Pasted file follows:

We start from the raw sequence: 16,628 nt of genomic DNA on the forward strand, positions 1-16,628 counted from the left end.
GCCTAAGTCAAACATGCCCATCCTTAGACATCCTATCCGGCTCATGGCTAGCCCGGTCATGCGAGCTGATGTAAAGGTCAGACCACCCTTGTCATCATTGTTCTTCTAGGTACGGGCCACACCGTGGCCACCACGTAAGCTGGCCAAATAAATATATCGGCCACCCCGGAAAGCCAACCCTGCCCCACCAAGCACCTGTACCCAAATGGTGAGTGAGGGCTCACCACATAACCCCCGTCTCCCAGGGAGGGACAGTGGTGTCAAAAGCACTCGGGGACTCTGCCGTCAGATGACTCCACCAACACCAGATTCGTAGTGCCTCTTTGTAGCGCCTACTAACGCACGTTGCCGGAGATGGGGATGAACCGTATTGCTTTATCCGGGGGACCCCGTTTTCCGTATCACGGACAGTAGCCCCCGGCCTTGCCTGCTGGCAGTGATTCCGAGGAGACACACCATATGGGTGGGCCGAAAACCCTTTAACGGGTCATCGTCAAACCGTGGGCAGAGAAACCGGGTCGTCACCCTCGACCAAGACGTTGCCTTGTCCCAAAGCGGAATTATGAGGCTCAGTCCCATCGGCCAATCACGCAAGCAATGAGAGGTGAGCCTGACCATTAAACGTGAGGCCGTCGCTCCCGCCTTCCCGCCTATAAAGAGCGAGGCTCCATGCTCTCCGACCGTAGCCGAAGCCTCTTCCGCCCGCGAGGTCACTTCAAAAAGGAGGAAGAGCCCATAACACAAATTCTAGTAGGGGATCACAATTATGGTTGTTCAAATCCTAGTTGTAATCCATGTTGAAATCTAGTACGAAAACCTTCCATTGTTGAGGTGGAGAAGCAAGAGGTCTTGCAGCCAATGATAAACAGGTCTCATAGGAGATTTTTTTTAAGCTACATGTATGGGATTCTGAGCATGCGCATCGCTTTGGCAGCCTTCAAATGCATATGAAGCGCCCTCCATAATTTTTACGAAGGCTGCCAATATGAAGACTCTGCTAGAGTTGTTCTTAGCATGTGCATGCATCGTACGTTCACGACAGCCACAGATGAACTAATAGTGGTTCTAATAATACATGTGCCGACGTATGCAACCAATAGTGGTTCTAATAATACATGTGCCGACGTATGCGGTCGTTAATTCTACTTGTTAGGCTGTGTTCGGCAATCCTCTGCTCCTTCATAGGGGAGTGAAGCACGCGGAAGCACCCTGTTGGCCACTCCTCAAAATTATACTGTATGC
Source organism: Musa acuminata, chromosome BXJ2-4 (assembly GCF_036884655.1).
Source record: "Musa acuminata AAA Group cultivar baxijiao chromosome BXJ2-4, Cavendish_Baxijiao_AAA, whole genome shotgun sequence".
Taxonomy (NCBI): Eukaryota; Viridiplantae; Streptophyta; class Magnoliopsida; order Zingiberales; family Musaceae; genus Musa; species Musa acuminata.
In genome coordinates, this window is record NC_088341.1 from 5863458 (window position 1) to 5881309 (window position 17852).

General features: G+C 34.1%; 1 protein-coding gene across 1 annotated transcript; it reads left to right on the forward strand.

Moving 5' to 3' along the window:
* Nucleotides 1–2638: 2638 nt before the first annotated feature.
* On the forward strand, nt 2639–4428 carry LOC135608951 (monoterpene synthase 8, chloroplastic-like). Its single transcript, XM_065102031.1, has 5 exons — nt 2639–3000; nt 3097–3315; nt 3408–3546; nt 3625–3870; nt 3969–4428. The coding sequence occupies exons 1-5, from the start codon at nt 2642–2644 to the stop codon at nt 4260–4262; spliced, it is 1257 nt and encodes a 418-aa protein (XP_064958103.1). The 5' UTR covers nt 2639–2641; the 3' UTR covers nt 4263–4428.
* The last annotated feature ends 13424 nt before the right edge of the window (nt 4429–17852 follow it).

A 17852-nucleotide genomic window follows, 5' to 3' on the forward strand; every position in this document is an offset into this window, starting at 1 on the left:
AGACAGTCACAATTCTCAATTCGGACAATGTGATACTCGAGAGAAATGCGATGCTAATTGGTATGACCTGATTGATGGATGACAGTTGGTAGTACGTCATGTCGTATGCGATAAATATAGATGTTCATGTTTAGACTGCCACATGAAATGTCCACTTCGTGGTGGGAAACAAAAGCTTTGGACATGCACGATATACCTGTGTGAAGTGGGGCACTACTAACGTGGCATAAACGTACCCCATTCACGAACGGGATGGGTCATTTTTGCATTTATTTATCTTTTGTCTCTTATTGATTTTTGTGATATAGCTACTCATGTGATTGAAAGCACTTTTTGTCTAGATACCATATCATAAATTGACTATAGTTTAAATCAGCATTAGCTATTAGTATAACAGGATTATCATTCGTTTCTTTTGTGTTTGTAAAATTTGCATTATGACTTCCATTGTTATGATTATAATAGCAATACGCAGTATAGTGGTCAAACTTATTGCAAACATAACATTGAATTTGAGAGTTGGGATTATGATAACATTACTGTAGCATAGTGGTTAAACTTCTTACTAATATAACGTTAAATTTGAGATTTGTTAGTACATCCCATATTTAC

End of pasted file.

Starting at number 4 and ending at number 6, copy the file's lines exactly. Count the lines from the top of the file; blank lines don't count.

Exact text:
Source record: "Musa acuminata AAA Group cultivar baxijiao chromosome BXJ2-4, Cavendish_Baxijiao_AAA, whole genome shotgun sequence".
Taxonomy (NCBI): Eukaryota; Viridiplantae; Streptophyta; class Magnoliopsida; order Zingiberales; family Musaceae; genus Musa; species Musa acuminata.
In genome coordinates, this window is record NC_088341.1 from 5863458 (window position 1) to 5881309 (window position 17852).